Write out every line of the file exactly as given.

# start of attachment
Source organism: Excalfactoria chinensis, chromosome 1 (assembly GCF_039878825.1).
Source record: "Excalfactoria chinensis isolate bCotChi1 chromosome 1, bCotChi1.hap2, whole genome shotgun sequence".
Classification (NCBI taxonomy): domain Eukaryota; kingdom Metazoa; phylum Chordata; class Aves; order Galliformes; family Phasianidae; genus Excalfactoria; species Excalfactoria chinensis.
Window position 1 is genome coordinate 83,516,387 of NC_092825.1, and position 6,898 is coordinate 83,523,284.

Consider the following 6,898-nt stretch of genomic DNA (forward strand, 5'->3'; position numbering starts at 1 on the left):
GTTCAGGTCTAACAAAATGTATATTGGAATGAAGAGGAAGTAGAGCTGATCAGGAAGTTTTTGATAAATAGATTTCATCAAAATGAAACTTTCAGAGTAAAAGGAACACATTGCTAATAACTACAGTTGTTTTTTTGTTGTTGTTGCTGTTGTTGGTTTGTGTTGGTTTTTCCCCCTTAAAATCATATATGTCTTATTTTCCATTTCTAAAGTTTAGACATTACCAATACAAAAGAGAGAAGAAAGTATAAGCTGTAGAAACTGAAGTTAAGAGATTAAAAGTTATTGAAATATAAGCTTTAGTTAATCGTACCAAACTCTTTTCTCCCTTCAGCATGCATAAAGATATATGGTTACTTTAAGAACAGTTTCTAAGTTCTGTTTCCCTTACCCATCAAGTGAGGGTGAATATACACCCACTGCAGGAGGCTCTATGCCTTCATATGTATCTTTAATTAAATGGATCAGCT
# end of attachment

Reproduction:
Source organism: Excalfactoria chinensis, chromosome 1 (assembly GCF_039878825.1).
Source record: "Excalfactoria chinensis isolate bCotChi1 chromosome 1, bCotChi1.hap2, whole genome shotgun sequence".
Classification (NCBI taxonomy): domain Eukaryota; kingdom Metazoa; phylum Chordata; class Aves; order Galliformes; family Phasianidae; genus Excalfactoria; species Excalfactoria chinensis.
Window position 1 is genome coordinate 83,516,387 of NC_092825.1, and position 6,898 is coordinate 83,523,284.

Consider the following 6,898-nt stretch of genomic DNA (forward strand, 5'->3'; position numbering starts at 1 on the left):
GTTCAGGTCTAACAAAATGTATATTGGAATGAAGAGGAAGTAGAGCTGATCAGGAAGTTTTTGATAAATAGATTTCATCAAAATGAAACTTTCAGAGTAAAAGGAACACATTGCTAATAACTACAGTTGTTTTTTTGTTGTTGTTGCTGTTGTTGGTTTGTGTTGGTTTTTCCCCCTTAAAATCATATATGTCTTATTTTCCATTTCTAAAGTTTAGACATTACCAATACAAAAGAGAGAAGAAAGTATAAGCTGTAGAAACTGAAGTTAAGAGATTAAAAGTTATTGAAATATAAGCTTTAGTTAATCGTACCAAACTCTTTTCTCCCTTCAGCATGCATAAAGATATATGGTTACTTTAAGAACAGTTTCTAAGTTCTGTTTCCCTTACCCATCAAGTGAGGGTGAATATACACCCACTGCAGGAGGCTCTATGCCTTCATATGTATCTTTAATTAAATGGATCAGCT